Reader alert! Dense Argument Ahead!
Maureen Dowd has a great line about Mitt Romney today in her NYT oped. She writes
Romney seems to be forever on a journey out of vagueness, an endless search for identity.
Forever on a journey out of vagueness? Brilliant. And the phrase might apply more broadly than to poor old Mitt. Perhaps it even is a universal description of how it feels to be trapped in youth. When you feel childhood fading away and you need a new focus. You need an anchor that tells the world who you are. But just who are you? Well, at that moment, it is too early to tell. And it can be painful to realize that as a young person, you don’t yet have a worthy story to tell. And Mitt may feel as well that his life so far is not the story he wants to tell. So he adjusts the story for the sake of his ambition. For what he could become.
So what does one normally do? One goes looking for anchors. Role models. That is what I did when it hit me that at some point I would need to become a man. I became fascinated by the life stories of great men. Lincoln’s story appealed, though it was rather bloody. Churchill too, with his amazing ups and downs. Both had tremendous strength of character. And there was Joyce and an endless array of writers. Less resoluteness but more entertaining. Finally, there were my own forebears. I thought deeply about their stories, wondering what I could and would carry further.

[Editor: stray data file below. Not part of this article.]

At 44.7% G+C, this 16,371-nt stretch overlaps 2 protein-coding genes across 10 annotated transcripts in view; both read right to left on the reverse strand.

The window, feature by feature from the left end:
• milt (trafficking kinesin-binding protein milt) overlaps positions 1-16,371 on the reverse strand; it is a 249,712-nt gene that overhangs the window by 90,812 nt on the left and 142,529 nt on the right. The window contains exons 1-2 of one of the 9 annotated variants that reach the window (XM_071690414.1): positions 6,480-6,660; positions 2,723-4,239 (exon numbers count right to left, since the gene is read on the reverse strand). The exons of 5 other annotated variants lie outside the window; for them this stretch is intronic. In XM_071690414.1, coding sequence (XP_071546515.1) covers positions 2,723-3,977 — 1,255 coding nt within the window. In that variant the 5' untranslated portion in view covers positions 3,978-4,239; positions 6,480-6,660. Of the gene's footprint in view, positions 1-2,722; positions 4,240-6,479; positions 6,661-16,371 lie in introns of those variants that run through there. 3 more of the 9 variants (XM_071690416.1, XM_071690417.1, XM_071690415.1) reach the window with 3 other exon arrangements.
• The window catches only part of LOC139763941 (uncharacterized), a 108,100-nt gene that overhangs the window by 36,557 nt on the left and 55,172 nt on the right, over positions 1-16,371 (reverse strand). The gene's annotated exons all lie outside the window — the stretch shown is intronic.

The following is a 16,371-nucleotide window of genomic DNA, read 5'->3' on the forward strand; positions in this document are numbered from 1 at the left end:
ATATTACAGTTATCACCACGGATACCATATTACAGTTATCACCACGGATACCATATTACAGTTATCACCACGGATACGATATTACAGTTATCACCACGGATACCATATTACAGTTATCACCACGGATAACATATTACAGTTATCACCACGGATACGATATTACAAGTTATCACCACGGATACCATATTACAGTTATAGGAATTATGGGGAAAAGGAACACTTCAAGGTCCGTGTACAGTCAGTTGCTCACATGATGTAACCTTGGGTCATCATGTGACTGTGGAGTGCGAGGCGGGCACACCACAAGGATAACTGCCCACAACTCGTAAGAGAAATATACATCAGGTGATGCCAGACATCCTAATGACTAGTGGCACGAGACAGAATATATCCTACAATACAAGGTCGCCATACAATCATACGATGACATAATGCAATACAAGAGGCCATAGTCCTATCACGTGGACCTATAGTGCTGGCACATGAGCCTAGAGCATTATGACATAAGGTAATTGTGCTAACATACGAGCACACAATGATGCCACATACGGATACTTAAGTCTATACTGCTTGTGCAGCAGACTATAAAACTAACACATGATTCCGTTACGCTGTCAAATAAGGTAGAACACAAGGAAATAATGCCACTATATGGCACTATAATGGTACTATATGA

Taking these stories in helped me quite a lot in those days. But it was not enough. Why not? Because you can never take over the life stories of others. At some point you need to make a pivot. At some moment in time, you need to move from looking for an anchor to being an anchor.
To see this more clearly, we might consider the “reward” we get from great adventure stories. After the monsters are slain and the hero returns home, his or her experience radiates through time, inspiring us. But being inspired by heroism is not quite the same as being heroic ourselves. To become the hero, you need to earn the title by creating the story and making it your badge. Which, BTW, is why Mitt is a bit odd. He wants the hero role, but can’t seem to tell the hero story.
Here is the kicker. In this type of story, “earning” is more valuable than “having”. Using Pressfield’s vocabulary, we cannot kill the monster once and for all. We do it in each moment as we build our evolving story. The more we do, the more we earn the title. Consider this rant from Pressfield
Everything wasn’t always a “business.” We didn’t always look at the world in terms of return on investment, quarterly profits, or net worth. We didn’t follow Presidential elections based on how much money a candidate raises per month or define the American dream based purely on the pursuit of Ayn Randian self-interest.
We admired people for what they did. Not how much money they made.
Hold onto that idea of “self-interest” for a moment. We have more to say about what the “earning” story is about.